I had to try at another morning on the Catwalk at 1770. It was seriously cold again but with a completely flat sea and a 2- 4 knot south-westerly whisper of a breeze. The water is still not as clear as it usually would be, after all the recent rain, but it is still pretty clean. I fished from 5.00 until 9.00 am and the results were similar to the day before. The soft plastics got munched by the resident Groper and the slugs and poppers did not raise any bites. I finally caught a small Bream on a GULP Lime Tiger Jerkshad. It was a perfect morning and a fantastic sunrise, but there were no fish.
The great thing about this area is that there are always lots of other options. I went back to camp for some breakfast. Low tide would be at about 10.00 am so I decided to fish the Wreck Rock bay, directly in front of the camping area. This is a small beach framed by two rocky headlands. For about an hour either side of low tide, you can walk right out to the tip of the rocks on the north side and fish into some relatively deep water. Your feet get wet and however hard you try to avoid it, the occasional wave will slap against the rocks and give you a good soaking. I put on a ¼ oz jighead and loaded it with a GULP Lime Tiger Jerkshad. I had now upgraded to 20lb leader, as there are often some bigger fish around this area. There were a few hits from the small dart and then I hooked a small Stripy Perch. I put it back and carried on casting.
I could see fish busting up on the surface a few hundred metres further out and then I saw a few jump and realised they were schools of Tuna feeding on the small Whitebait. I tried a few different plastics but came back to the Lime Tiger Jerkshad. I felt a couple of solid bites in close to the rocks and cast back, as close as I could, to the same spot. The lure had hardly hit the water and ‘zzzzzzzzzzzzzzzzzzzzz’ a fish took off with it. The light spin rod is a 2-4 kg Nitro. It is strong, but not strong enough to just pull this fish directly out of the rocks. After a bit of back and forth, it had wedged itself behind a bommy. A big surge lifted it clear and pushed it more or less to me feet. All I saw was a thick dark back roll over in the water and then it snap , and it was gone. Could have been a Tuna or a big Tailor, I will never know. I could not find another and the tide was now running in and making it to difficult to remain in that location, so I moved off.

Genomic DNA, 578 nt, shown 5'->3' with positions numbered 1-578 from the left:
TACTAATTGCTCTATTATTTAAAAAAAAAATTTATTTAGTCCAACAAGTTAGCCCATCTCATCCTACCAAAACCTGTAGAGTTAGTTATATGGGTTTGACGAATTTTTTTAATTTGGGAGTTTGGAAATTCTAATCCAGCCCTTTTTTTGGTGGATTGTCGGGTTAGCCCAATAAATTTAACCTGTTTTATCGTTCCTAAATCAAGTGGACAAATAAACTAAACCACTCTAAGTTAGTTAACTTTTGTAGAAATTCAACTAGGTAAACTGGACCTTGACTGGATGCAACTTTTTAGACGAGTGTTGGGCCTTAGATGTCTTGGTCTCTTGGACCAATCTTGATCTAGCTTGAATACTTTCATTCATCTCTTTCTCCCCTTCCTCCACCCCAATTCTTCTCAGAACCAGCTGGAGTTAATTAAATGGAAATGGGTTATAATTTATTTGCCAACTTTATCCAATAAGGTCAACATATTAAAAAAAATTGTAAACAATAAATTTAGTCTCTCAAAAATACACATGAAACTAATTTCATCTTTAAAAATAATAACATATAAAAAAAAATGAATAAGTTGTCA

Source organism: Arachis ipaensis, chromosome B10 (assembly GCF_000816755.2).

I went back to camp and dried out in the sun and considered the options for the next session. I decided to try Flat Rock again and drove down there at around 3.00 pm. The rock was now covered by the run in tide. I walked a kilometre north along the beach to the point where the rock starts to break down. This is the spot where the water rushes in to fill the gutter between the beach and the rock and is often a good spot for Dart. Over the next hour I caught plenty with the biggest being just over 40cm long. I was fishing with a 1/8th 1 jighead and using the 10lb fluorocarbon leader. I used a variety of GULP plastics that all seemed to work on the Dart – the Turtleback Worm, the 2” Shrimp the 3” Minnow and the 3” Minnow Grub. I fished until the sun dropped behind the sand dunes and then the cold forced me back to camp. I kept the four biggest Dart and ate two for supper.